Like most Jews living in Berlin, Herbert Sonnenfeld lost his job in 1933. He decided to visit Palestine, where he photographed the poor refugees in that undeveloped country. When he returned to Berlin, his pictures appeared in a Zionist newspaper, and his career in photojournalism was launched. His wife, Leni, soon became his assistant and then a photographer in her own right. After the couple came to America in 1939, they were able to travel farther afield, and they spent the rest of their lives taking pictures of Jewish communities around the world. This mesmerizing book is a selection of their best photographs.
The images tell the story of Jewish life in prewar Berlin; of Youth Aliyah, a Palestine emigration program; and of Jewish communities from Iran to Morocco to Spain. Recording the arrival in Israel of Jews from all over the Diaspora, the Sonnenfelds document the creation and evolution of the Israeli nation. These haunting photographs, along with Leni Sonnenfeld's moving reminiscences, are a testament to the Jewish experience in the twentieth century.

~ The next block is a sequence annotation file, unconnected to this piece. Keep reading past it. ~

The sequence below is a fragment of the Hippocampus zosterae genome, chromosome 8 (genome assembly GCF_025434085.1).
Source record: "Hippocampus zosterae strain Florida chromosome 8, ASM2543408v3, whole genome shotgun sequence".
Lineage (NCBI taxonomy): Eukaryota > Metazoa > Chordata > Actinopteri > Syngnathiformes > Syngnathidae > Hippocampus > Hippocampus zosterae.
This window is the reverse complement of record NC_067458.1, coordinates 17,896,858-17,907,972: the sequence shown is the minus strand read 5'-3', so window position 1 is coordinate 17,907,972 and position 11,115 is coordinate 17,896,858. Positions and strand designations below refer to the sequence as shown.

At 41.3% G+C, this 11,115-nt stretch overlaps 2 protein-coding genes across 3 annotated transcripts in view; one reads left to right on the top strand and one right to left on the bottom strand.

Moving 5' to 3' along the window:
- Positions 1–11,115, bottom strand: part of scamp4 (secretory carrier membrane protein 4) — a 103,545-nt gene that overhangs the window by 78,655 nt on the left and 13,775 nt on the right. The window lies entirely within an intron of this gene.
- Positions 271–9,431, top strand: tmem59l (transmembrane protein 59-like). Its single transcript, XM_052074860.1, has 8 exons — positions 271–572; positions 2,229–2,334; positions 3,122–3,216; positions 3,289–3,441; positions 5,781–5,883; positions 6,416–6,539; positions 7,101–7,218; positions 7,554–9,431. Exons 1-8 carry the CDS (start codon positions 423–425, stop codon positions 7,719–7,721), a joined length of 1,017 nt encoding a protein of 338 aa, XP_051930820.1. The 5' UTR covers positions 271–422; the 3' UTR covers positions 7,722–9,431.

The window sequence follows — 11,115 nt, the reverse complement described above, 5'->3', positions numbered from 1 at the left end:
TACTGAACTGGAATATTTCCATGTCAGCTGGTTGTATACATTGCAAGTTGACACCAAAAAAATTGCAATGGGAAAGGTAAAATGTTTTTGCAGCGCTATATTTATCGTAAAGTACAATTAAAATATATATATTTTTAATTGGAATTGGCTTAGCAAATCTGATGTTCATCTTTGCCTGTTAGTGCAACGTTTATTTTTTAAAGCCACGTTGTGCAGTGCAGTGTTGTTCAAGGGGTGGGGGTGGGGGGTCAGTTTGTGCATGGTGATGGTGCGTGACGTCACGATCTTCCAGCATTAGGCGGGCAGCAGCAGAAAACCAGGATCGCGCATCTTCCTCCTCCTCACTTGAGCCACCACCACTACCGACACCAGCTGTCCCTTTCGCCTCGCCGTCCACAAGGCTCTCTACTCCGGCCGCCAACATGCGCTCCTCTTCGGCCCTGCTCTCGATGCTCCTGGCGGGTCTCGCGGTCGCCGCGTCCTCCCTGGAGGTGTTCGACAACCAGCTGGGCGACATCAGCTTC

Leni Sonnenfeld (1907-2004) became a photojournalist in the 1930s and stopped working only a few years before her recent death. Her photographs were featured in such publications as the New York Times, Jewish Week, Daily News, Esquire, and Hadassah magazine.